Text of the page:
Zombra’s first solo show in London, Aztec Heart, opens this week at Hackney Gallery. The cult Mexican graffiti writer and artist will exhibit a series of paintings and sculptures that integrate the street and art: something that ‘street art’ often fails to manage. The accompanying, hand made, limited edition zine includes an essay by Ron Seal, a nom-de-plume of another well-known graffiti writer (guesses on a post card). It is available to pre-order from https://www.hackneygallery.co.uk/ and will be shipped worldwide. The following is an excerpt from that publication…

Once upon a time I had a job. Painting white walls white with crusty punks in a soon-to-be-demolished block. It was alright, they looked out for me while I went to sleep in the toilet.

I was really in love with my ex back in those times. It was a fizzy love that, like any fizz, was great when first opened, completely flat soon after.

While it still had bubbles I met her on my lunch break. She asked if I wanted to swim in Burgess Park duckpond and, being completely enamoured, I said “LETS DO IT”.

She said “you never regret a swim” so I dived off the bridge into the murky water. The ducks took off, the rats climbed the bank, the African aunties looked at me like I was mad and then I went back to work.

Contrary to her promise, I did regret the swim when I heard a while later that the council trawled the pond and found about fifty knives and a couple of guns.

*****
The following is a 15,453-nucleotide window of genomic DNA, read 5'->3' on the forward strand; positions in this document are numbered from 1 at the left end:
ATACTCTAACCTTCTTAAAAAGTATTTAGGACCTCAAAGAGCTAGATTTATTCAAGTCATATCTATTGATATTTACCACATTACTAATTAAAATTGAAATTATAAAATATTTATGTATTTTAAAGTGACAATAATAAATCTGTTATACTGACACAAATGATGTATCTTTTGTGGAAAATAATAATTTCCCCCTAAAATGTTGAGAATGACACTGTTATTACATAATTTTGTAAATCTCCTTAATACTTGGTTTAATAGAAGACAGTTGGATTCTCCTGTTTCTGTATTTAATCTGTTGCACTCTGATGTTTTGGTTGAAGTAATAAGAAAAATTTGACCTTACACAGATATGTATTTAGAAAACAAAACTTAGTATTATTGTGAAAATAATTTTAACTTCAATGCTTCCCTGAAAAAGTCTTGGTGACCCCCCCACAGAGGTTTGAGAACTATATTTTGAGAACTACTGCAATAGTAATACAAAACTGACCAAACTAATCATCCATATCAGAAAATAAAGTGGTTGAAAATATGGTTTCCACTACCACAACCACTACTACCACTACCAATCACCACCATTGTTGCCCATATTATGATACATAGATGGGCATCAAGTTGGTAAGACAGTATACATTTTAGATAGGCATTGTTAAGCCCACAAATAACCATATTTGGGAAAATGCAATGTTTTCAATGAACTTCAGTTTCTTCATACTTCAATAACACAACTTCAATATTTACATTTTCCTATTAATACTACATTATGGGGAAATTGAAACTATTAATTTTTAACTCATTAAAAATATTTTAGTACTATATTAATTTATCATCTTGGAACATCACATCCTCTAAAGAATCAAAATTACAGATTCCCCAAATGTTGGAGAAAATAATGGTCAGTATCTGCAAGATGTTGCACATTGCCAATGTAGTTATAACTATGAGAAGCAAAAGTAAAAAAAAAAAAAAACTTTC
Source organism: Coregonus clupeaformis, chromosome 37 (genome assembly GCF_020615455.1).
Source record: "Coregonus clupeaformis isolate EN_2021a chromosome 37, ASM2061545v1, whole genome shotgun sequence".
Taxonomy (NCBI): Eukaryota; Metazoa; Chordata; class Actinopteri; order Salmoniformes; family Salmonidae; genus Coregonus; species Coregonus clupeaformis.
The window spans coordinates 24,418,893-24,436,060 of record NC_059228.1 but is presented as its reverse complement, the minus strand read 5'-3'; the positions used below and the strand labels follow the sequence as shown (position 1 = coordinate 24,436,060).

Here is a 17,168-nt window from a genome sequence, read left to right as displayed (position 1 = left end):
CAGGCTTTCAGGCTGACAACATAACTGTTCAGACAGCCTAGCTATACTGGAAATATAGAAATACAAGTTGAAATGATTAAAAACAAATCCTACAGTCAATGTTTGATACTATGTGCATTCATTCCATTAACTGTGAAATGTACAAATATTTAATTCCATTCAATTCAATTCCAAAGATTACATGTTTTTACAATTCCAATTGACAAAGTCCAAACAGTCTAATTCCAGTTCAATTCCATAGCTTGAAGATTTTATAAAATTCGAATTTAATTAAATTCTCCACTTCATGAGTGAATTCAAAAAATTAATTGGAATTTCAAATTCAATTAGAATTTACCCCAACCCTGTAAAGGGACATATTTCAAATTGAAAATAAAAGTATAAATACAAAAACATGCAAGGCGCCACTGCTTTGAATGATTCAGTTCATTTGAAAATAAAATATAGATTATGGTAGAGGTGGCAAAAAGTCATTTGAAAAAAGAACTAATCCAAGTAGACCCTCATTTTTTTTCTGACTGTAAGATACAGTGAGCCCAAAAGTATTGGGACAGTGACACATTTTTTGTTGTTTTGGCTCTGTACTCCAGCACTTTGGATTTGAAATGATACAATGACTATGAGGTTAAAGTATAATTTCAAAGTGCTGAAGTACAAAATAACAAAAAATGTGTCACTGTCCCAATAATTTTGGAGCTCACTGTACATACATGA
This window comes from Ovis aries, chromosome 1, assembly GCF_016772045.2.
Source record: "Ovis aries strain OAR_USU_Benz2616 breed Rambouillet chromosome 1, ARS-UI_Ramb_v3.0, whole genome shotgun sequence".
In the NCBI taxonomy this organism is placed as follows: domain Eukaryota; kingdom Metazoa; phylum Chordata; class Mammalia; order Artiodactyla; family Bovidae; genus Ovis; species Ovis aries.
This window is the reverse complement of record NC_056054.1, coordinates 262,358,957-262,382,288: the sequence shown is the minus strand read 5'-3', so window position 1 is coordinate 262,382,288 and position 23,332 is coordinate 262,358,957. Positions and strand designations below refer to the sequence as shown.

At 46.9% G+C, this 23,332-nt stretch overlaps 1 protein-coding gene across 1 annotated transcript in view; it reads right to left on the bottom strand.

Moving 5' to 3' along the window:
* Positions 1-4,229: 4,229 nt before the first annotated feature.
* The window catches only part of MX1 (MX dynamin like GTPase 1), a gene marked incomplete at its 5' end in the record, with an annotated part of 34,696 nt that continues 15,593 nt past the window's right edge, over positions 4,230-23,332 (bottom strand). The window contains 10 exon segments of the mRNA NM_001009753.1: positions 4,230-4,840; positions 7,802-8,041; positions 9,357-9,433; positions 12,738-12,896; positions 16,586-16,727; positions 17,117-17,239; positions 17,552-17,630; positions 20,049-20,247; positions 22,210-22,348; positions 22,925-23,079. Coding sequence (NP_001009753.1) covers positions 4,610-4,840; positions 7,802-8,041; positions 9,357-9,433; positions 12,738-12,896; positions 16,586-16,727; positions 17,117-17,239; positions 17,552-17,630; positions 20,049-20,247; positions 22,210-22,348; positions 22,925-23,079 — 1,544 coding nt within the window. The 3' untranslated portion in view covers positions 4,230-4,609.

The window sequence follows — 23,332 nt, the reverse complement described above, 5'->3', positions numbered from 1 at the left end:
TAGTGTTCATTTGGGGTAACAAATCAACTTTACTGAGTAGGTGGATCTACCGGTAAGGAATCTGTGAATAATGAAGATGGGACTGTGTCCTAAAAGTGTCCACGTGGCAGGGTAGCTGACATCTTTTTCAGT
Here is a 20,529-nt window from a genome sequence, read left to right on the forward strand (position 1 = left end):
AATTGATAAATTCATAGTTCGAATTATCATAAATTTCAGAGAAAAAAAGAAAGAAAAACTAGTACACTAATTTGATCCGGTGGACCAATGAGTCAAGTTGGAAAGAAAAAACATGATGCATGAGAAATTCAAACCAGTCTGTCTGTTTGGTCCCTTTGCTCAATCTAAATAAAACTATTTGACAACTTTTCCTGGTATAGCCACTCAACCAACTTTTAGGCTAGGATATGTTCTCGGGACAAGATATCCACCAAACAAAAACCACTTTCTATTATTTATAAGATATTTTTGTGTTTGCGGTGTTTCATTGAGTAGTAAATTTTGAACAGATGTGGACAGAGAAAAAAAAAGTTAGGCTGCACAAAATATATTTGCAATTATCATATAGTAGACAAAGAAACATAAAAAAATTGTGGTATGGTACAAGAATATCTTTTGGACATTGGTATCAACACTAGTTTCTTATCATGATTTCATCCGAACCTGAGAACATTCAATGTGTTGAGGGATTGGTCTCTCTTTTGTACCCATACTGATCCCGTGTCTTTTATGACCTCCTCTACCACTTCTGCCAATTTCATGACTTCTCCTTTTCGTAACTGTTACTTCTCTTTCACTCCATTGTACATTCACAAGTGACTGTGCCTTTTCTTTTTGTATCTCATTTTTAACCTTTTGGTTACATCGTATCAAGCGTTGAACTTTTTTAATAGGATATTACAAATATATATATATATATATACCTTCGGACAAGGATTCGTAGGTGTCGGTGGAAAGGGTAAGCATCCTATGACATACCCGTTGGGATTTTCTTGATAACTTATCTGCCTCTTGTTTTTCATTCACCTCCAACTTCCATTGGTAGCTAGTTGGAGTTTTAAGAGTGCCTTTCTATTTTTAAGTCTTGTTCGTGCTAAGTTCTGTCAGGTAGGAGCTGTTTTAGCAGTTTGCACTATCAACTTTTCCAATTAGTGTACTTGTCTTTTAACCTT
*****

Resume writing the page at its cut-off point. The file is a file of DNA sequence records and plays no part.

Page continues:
I’m telling you about this because blindly jumping off a bridge into a weapon-ridden duckpond reminds me of how I exited the UK in 2011. I was on the run so I learned to sail then hitched a yacht from Plymouth with a Turbo Tory captain, whose vessel couldn’t’ve been further from my piratic ambitions.

As we set off across the Bay of Biscay I looked back at the harbour and wrote a Facebook rant about “good riddance, Tesco Kingdom”.

Via a long-winded (no pun intended) crossing that I won’t bore you with here, I wound up in Tenochtitlan (aka Ciudad de México aka Mexico City).


Once the ‘Venice of the South’, 500 years ago Hispanic conquistadores drained its water and plonked churches on top of Aztec pyramids. Bordered on all sides by volcanoes, it’s now a totalised saucer of pollution, crumbling concrete, tiled colonial outposts and tamales oaxaqueños, tamales calientitos.

I wasn’t ready. I was a Tesco Kingdom troglodyte thrown into a psychedelic chaos of proportions you can’t imagine... even if you’ve been there.

My Tesco palate took six months to reckon with the chilli, my patchy Spanish took a year to understand Mexican rhyming slang; it was the graffiti writers who I met and my ability to read between the squiggles that gave me an ‘in’. 

Walking round a city’s ring road is like scraping a DNA swab from its cheek.

And after a few nights of immersion I realised that Latin American graffiti is a story criminally untold. Which completely makes sense; mainstream graffiti is like mainstream music is like mainstream politics; all you ever hear about is western dregs.